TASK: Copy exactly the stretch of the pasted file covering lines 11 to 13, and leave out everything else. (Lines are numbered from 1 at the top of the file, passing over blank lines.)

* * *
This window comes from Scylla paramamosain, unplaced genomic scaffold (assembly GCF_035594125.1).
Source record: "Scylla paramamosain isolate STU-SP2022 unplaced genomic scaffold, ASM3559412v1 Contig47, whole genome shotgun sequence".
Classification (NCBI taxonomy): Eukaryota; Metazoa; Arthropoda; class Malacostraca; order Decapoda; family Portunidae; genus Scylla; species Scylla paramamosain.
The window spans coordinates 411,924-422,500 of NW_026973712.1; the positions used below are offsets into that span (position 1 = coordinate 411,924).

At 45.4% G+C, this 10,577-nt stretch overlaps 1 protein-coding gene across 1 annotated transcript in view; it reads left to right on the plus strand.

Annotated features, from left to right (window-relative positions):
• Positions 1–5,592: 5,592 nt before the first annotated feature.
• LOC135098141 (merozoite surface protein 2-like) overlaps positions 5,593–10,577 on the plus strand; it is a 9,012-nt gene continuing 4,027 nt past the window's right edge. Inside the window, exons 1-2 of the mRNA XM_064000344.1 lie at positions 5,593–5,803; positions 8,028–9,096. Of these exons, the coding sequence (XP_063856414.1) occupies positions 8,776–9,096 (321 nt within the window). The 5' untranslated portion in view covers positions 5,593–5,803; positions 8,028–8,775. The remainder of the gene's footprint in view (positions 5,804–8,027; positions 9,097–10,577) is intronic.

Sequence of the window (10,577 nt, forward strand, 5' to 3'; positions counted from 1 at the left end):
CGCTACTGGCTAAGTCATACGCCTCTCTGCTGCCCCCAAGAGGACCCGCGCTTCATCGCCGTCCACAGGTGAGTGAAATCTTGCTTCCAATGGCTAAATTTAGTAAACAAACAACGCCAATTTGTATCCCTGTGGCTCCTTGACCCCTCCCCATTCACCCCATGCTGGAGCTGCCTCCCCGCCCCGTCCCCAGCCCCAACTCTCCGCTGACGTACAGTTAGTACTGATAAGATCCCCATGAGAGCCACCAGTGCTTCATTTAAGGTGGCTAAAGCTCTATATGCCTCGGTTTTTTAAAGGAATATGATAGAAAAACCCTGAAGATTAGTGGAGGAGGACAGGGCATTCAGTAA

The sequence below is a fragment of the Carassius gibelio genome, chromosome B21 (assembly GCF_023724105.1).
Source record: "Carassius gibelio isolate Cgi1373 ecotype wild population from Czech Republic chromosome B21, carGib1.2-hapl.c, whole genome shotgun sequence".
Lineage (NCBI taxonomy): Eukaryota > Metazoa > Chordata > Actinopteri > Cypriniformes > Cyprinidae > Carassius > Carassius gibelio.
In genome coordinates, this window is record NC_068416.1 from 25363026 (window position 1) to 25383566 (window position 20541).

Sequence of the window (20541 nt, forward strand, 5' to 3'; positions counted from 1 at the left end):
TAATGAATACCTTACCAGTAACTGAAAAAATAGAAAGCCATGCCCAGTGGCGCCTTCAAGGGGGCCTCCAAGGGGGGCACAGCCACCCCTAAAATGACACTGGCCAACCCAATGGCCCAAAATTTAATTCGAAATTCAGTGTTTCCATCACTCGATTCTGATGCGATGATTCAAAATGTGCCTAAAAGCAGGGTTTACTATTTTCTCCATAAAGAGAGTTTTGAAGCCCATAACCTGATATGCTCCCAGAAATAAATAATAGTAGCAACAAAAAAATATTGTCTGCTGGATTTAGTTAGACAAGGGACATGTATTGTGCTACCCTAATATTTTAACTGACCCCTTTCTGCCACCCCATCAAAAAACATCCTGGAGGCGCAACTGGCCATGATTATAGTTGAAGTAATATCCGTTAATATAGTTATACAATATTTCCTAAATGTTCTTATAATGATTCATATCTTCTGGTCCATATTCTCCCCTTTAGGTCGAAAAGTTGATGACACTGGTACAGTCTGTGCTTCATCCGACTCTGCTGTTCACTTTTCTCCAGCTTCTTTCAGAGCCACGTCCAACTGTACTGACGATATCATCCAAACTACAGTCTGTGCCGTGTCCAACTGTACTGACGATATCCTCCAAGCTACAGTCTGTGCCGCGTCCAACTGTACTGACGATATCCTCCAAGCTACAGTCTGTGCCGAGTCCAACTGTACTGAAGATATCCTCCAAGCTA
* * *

The sequence below is a fragment of the Carassius gibelio genome, chromosome B21 (assembly GCF_023724105.1).
Source record: "Carassius gibelio isolate Cgi1373 ecotype wild population from Czech Republic chromosome B21, carGib1.2-hapl.c, whole genome shotgun sequence".
Lineage (NCBI taxonomy): Eukaryota > Metazoa > Chordata > Actinopteri > Cypriniformes > Cyprinidae > Carassius > Carassius gibelio.